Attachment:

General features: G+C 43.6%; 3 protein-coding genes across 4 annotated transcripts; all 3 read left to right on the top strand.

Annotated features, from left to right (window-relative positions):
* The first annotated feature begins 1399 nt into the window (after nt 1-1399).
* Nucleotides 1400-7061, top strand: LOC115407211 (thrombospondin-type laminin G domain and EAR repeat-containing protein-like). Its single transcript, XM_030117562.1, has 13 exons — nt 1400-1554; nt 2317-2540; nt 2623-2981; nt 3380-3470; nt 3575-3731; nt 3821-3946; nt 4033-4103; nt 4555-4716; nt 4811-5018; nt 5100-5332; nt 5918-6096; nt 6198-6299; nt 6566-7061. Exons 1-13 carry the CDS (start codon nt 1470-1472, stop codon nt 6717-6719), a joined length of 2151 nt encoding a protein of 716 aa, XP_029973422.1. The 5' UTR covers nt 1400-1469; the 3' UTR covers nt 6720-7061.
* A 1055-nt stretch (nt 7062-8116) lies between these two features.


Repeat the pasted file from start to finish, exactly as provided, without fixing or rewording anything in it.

General features: G+C 43.6%; 3 protein-coding genes across 4 annotated transcripts; all 3 read left to right on the top strand.

Annotated features, from left to right (window-relative positions):
* The first annotated feature begins 1399 nt into the window (after nt 1-1399).
* Nucleotides 1400-7061, top strand: LOC115407211 (thrombospondin-type laminin G domain and EAR repeat-containing protein-like). Its single transcript, XM_030117562.1, has 13 exons — nt 1400-1554; nt 2317-2540; nt 2623-2981; nt 3380-3470; nt 3575-3731; nt 3821-3946; nt 4033-4103; nt 4555-4716; nt 4811-5018; nt 5100-5332; nt 5918-6096; nt 6198-6299; nt 6566-7061. Exons 1-13 carry the CDS (start codon nt 1470-1472, stop codon nt 6717-6719), a joined length of 2151 nt encoding a protein of 716 aa, XP_029973422.1. The 5' UTR covers nt 1400-1469; the 3' UTR covers nt 6720-7061.
* A 1055-nt stretch (nt 7062-8116) lies between these two features.